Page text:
While in the OR they kept poking me and asking if I could feel it.


I was awake but unable to open my eyes when Sydney was born. I woke up for her first cry, the announcement of “it’s a girl!” and for her weight. I fell back asleep in between each event, but I am very grateful to have been awake during them.


I woke up a little bit later and Jordan was sitting next to my head holding Sydney. The room was too bight so I couldn’t keep my very heavy eye lids open.


When we got back to our room Jordan had to wait to showed her off to all the family members, he kept going between my room and the waiting room and kept asking the nurse if they could come in yet. Sydney hated being swaddled and kicked her way free, with the force of her kicking she flipped herself over and peed all over the blankets, the nurse was no amused by Jordan not staying in my room, and she said if he wasn’t back in the next minute she would be giving the baby a bath. Jordan missed the first bath due to the impatience of that nurse. But after the bath we were allowed to let the family members back in the room and when they left Jordan took care of her the whole night and next day.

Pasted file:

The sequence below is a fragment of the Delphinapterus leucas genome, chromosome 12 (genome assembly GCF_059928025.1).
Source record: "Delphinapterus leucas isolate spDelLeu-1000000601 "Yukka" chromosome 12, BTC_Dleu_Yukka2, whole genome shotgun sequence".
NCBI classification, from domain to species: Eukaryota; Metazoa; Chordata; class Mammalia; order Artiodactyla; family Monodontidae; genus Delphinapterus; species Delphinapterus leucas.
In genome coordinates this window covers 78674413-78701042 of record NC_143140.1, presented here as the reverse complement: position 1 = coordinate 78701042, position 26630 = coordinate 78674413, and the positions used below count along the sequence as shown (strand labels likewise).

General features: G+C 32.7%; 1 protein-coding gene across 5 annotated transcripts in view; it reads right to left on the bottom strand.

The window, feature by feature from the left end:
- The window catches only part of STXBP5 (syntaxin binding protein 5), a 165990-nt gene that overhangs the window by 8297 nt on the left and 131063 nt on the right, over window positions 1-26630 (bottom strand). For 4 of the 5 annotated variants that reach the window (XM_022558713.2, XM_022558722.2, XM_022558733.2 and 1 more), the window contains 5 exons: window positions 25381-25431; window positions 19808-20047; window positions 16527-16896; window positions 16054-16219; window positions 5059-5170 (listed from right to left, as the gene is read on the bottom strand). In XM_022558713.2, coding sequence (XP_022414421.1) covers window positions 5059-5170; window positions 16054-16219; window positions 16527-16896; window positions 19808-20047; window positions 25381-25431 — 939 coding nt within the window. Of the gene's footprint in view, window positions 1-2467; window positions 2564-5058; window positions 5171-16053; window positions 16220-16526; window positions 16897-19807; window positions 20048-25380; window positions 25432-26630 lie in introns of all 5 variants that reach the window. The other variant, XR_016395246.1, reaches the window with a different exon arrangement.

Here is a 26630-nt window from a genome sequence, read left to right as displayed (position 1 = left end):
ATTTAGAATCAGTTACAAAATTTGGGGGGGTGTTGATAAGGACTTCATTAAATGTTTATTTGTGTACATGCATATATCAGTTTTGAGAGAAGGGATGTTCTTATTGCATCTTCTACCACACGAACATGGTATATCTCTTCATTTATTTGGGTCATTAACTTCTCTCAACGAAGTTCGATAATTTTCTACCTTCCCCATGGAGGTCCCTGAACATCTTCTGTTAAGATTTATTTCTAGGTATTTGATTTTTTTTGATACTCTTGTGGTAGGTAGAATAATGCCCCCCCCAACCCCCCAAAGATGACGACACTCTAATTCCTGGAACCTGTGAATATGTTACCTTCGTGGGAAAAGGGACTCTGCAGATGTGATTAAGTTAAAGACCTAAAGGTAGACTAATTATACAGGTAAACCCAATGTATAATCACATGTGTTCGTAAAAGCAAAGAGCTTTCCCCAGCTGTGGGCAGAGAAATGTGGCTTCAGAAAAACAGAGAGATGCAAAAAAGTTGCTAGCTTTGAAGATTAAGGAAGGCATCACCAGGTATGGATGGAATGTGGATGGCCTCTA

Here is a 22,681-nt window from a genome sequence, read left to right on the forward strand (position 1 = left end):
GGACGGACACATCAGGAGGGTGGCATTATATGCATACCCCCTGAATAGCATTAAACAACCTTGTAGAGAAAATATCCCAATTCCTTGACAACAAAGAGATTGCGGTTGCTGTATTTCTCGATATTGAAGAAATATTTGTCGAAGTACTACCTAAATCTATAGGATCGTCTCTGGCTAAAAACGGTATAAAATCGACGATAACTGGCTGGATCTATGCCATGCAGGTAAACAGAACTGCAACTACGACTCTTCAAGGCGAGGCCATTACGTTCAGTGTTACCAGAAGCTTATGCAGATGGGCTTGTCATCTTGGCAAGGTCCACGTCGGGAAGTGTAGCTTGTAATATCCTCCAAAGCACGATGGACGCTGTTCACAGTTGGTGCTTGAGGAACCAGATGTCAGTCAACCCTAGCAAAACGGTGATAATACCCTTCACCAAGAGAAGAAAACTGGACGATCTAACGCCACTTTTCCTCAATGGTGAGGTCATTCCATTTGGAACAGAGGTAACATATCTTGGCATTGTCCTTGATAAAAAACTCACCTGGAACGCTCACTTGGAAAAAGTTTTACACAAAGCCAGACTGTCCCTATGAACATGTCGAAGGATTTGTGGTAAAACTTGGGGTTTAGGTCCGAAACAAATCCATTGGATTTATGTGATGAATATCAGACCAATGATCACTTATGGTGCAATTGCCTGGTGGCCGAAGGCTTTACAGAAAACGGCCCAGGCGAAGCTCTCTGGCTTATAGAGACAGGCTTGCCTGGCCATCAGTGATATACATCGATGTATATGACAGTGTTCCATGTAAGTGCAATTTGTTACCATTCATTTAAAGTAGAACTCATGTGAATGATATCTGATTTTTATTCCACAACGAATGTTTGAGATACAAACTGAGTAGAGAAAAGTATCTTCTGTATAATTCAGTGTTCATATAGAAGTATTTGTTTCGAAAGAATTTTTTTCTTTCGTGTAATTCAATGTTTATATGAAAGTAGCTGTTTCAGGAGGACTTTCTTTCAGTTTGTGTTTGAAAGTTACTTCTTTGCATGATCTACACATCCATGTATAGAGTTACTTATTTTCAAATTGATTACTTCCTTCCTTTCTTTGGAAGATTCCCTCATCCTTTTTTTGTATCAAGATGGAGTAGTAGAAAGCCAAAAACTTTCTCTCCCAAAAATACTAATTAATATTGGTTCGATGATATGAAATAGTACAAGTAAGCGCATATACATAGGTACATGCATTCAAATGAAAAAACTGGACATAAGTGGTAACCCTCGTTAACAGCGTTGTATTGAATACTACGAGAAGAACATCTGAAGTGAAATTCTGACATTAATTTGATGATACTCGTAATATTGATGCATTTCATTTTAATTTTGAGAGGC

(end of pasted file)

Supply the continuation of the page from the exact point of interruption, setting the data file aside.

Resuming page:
Sydney Capri Sherman was born on Tuesday, July 17th, 2007 at 10:31 p.m. She weighed 7lbs 2oz and was 19.5 inches long. She had a gorgeous head of hair.


They discovered after the c-section that she was posterior (sunny side up) and so pushing flat on my back wasn’t very helpful. In the first few picture you can see that she had busing around her eyes, which was a result of her hitting my pelvic bone for five hours. When they first cut me open she stuck her hand out of the incision and waved, Dr. K laughed, told Jordan what was happening and stuck her hand back in said, “Nope, that’s not how you come out!” and then pulled her out by her head.

Technically the c-section was an emergency, but no one was dying and everyone was just fine (which is why I waited an hour and a half for my c-section.)

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  1. G & G Smith says:

    She was worth it all!!!


  1. […] Sydney was born after an induction and 5 hours of pushing. I call her’s a “non-emergency” c-section. It wasn’t scheduled. […]